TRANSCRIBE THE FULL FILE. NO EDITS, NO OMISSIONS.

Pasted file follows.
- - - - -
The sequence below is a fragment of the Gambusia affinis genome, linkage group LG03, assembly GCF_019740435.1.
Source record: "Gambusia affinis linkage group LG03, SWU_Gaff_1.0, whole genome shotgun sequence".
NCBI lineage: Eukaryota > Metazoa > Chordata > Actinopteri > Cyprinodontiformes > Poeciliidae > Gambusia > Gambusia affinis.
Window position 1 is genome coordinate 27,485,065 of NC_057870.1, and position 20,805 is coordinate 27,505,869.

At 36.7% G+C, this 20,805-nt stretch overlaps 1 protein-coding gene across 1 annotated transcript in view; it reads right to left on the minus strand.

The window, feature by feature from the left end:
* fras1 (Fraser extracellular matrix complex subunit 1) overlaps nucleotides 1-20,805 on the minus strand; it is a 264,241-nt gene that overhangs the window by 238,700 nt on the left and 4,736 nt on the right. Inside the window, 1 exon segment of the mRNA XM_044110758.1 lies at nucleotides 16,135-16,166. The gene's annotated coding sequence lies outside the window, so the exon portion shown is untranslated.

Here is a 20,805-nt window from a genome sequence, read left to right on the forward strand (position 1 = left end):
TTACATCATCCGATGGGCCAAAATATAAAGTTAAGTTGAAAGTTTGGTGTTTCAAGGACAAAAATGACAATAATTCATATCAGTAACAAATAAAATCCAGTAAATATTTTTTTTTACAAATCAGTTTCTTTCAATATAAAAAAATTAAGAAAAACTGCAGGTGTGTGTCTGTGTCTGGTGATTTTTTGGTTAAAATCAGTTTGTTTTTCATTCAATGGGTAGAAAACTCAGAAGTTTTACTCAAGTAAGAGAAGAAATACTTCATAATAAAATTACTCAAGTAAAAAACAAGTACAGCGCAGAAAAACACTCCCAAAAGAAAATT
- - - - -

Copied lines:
The sequence below is a fragment of the Gambusia affinis genome, linkage group LG03, assembly GCF_019740435.1.
Source record: "Gambusia affinis linkage group LG03, SWU_Gaff_1.0, whole genome shotgun sequence".
NCBI lineage: Eukaryota > Metazoa > Chordata > Actinopteri > Cyprinodontiformes > Poeciliidae > Gambusia > Gambusia affinis.
Window position 1 is genome coordinate 27,485,065 of NC_057870.1, and position 20,805 is coordinate 27,505,869.

At 36.7% G+C, this 20,805-nt stretch overlaps 1 protein-coding gene across 1 annotated transcript in view; it reads right to left on the minus strand.

The window, feature by feature from the left end:
* fras1 (Fraser extracellular matrix complex subunit 1) overlaps nucleotides 1-20,805 on the minus strand; it is a 264,241-nt gene that overhangs the window by 238,700 nt on the left and 4,736 nt on the right. Inside the window, 1 exon segment of the mRNA XM_044110758.1 lies at nucleotides 16,135-16,166. The gene's annotated coding sequence lies outside the window, so the exon portion shown is untranslated.

Here is a 20,805-nt window from a genome sequence, read left to right on the forward strand (position 1 = left end):
TTACATCATCCGATGGGCCAAAATATAAAGTTAAGTTGAAAGTTTGGTGTTTCAAGGACAAAAATGACAATAATTCATATCAGTAACAAATAAAATCCAGTAAATATTTTTTTTTACAAATCAGTTTCTTTCAATATAAAAAAATTAAGAAAAACTGCAGGTGTGTGTCTGTGTCTGGTGATTTTTTGGTTAAAATCAGTTTGTTTTTCATTCAATGGGTAGAAAACTCAGAAGTTTTACTCAAGTAAGAGAAGAAATACTTCATAATAAAATTACTCAAGTAAAAAACAAGTACAGCGCAGAAAAACACTCCCAAAAGAAAATT